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J Card Fail. 2010 Jan;16(1):55-60. doi: 10.1016/j.cardfail.2009.07.002. Epub 2009 Sep 3.

Impaired kidney function and atrial fibrillation in elderly subjects.

Author information

1
Division of Cardiology, University of Pennsylvania, Philadelphia, PA 19104, USA.

Abstract

BACKGROUND:

Impaired kidney function is associated with increased risk for cardiovascular events. We evaluated whether kidney function is associated with atrial fibrillation (AF) risk in elderly persons.

METHODS AND RESULTS:

Subjects were participants in the Cardiovascular Health Study (CHS), a population-based cohort of ambulatory elderly. Measures of kidney function were cystatin C and creatinine-based estimated glomerular filtration rate (eGFR). Among the 4663 participants, 342 (7%) had AF at baseline and 579 (13%) developed incident AF during follow-up (mean 7.4 years). In unadjusted analyses, cystatin C quartiles were strongly associated with prevalent AF with a nearly 3-fold odds in the highest quartile compared with the lowest (HR=1.19, 95% CI [0.80-1.76] in quartile 2; HR=2.00, 95% CI [1.38-2.88] in quartile 3; and HR=2.87, 95% CI [2.03-4.07] in quartile 4). This increased risk for prevalent AF remained significant after multivariate adjustment. The risk for incident AF increased across cystatin C quartiles in the unadjusted analysis (HR=1.37, 95% CI [1.07-1.75] in quartile 2; HR=1.43, 95% CI [1.11-1.84] in quartile 3; and HR=1.88, 95% CI [1.47-2.41] in quartile 4); however, after multivariate adjustment, these findings were no longer significant. An estimated GFR <60 mL.min.1.73m(2) was associated with prevalent and incident AF in unadjusted, but not multivariate analyses.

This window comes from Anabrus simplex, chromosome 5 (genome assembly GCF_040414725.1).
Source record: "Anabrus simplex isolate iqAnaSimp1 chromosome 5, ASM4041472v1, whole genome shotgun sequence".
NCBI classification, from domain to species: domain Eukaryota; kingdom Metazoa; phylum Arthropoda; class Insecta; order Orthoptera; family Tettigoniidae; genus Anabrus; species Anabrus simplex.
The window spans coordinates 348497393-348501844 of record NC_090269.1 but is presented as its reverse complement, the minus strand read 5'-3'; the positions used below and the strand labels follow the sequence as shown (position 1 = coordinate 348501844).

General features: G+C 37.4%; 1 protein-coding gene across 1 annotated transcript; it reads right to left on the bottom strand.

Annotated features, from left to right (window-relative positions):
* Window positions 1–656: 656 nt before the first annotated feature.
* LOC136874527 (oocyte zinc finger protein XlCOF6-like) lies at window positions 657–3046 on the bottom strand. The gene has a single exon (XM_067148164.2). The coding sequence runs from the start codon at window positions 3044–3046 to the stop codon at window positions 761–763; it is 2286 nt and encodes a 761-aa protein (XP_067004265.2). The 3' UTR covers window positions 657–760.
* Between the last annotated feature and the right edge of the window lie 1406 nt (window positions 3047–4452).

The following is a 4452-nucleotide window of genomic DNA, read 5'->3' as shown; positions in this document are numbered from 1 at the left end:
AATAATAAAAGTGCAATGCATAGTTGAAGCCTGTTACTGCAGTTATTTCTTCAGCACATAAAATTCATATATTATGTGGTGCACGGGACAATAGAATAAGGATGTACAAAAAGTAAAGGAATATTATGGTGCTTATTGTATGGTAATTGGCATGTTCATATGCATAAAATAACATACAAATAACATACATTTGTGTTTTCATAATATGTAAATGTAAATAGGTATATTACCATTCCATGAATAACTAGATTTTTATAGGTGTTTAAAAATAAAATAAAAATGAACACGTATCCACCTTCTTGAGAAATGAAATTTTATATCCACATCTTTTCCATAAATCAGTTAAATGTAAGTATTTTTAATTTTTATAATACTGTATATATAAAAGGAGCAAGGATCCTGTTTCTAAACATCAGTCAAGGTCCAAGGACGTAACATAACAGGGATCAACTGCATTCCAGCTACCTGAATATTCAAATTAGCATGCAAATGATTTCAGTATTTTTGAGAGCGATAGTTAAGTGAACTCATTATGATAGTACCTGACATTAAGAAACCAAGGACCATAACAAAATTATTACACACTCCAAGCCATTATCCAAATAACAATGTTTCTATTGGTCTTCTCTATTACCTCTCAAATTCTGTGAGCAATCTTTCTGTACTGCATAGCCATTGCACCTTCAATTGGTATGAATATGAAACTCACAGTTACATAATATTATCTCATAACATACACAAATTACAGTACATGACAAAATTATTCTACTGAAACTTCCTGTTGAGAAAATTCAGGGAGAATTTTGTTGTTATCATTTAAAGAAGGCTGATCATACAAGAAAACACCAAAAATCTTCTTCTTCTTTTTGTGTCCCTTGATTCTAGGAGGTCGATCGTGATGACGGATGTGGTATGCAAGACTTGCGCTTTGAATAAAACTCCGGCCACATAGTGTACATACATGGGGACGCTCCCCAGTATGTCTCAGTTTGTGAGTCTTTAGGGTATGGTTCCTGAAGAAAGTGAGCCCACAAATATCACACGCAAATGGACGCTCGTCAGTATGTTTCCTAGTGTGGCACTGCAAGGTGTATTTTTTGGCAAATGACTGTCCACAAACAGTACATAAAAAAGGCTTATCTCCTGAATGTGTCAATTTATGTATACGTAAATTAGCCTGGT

CONCLUSIONS:

Impaired kidney function, as measured by cystatin C, is an independent marker of prevalent AF; however, neither cystatin C nor eGFR are predictors of incident AF.

PMID:
20123319
PMCID:
PMC2818049
DOI:
10.1016/j.cardfail.2009.07.002
[Indexed for MEDLINE]
Free PMC Article

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